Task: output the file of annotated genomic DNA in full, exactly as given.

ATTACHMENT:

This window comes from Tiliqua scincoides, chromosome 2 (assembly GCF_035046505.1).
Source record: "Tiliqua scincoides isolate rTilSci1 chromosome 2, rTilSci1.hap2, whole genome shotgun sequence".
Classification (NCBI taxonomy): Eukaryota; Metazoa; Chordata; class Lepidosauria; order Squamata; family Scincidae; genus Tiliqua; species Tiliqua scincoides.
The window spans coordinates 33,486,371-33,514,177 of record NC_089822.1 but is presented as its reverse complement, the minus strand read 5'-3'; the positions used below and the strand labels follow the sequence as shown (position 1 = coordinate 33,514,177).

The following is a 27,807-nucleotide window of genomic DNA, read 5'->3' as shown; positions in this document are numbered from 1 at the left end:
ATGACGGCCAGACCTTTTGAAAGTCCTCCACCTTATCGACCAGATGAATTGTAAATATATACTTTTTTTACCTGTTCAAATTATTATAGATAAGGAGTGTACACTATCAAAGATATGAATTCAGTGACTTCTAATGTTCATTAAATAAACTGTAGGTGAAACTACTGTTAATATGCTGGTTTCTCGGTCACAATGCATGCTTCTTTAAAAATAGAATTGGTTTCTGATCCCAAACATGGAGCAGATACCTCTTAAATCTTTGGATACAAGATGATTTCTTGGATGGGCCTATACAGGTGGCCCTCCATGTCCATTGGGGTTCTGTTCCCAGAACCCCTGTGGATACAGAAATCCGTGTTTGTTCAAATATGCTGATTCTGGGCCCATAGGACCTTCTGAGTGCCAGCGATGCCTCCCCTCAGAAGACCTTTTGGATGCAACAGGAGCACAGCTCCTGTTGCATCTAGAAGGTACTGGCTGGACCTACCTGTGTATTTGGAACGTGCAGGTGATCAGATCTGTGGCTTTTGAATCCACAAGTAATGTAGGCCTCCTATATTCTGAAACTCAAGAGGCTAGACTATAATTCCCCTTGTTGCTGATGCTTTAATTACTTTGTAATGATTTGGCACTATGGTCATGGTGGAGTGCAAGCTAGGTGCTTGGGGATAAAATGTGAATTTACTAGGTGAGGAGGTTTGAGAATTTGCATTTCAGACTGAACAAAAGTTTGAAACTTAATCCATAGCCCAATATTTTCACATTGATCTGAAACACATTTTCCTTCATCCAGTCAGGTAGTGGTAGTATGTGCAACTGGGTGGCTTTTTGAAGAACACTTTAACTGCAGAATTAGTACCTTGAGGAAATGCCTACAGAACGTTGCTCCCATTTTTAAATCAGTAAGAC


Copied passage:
This window comes from Tiliqua scincoides, chromosome 2 (assembly GCF_035046505.1).
Source record: "Tiliqua scincoides isolate rTilSci1 chromosome 2, rTilSci1.hap2, whole genome shotgun sequence".
Classification (NCBI taxonomy): Eukaryota; Metazoa; Chordata; class Lepidosauria; order Squamata; family Scincidae; genus Tiliqua; species Tiliqua scincoides.
The window spans coordinates 33,486,371-33,514,177 of record NC_089822.1 but is presented as its reverse complement, the minus strand read 5'-3'; the positions used below and the strand labels follow the sequence as shown (position 1 = coordinate 33,514,177).

The following is a 27,807-nucleotide window of genomic DNA, read 5'->3' as shown; positions in this document are numbered from 1 at the left end:
ATGACGGCCAGACCTTTTGAAAGTCCTCCACCTTATCGACCAGATGAATTGTAAATATATACTTTTTTTACCTGTTCAAATTATTATAGATAAGGAGTGTACACTATCAAAGATATGAATTCAGTGACTTCTAATGTTCATTAAATAAACTGTAGGTGAAACTACTGTTAATATGCTGGTTTCTCGGTCACAATGCATGCTTCTTTAAAAATAGAATTGGTTTCTGATCCCAAACATGGAGCAGATACCTCTTAAATCTTTGGATACAAGATGATTTCTTGGATGGGCCTATACAGGTGGCCCTCCATGTCCATTGGGGTTCTGTTCCCAGAACCCCTGTGGATACAGAAATCCGTGTTTGTTCAAATATGCTGATTCTGGGCCCATAGGACCTTCTGAGTGCCAGCGATGCCTCCCCTCAGAAGACCTTTTGGATGCAACAGGAGCACAGCTCCTGTTGCATCTAGAAGGTACTGGCTGGACCTACCTGTGTATTTGGAACGTGCAGGTGATCAGATCTGTGGCTTTTGAATCCACAAGTAATGTAGGCCTCCTATATTCTGAAACTCAAGAGGCTAGACTATAATTCCCCTTGTTGCTGATGCTTTAATTACTTTGTAATGATTTGGCACTATGGTCATGGTGGAGTGCAAGCTAGGTGCTTGGGGATAAAATGTGAATTTACTAGGTGAGGAGGTTTGAGAATTTGCATTTCAGACTGAACAAAAGTTTGAAACTTAATCCATAGCCCAATATTTTCACATTGATCTGAAACACATTTTCCTTCATCCAGTCAGGTAGTGGTAGTATGTGCAACTGGGTGGCTTTTTGAAGAACACTTTAACTGCAGAATTAGTACCTTGAGGAAATGCCTACAGAACGTTGCTCCCATTTTTAAATCAGTAAGAC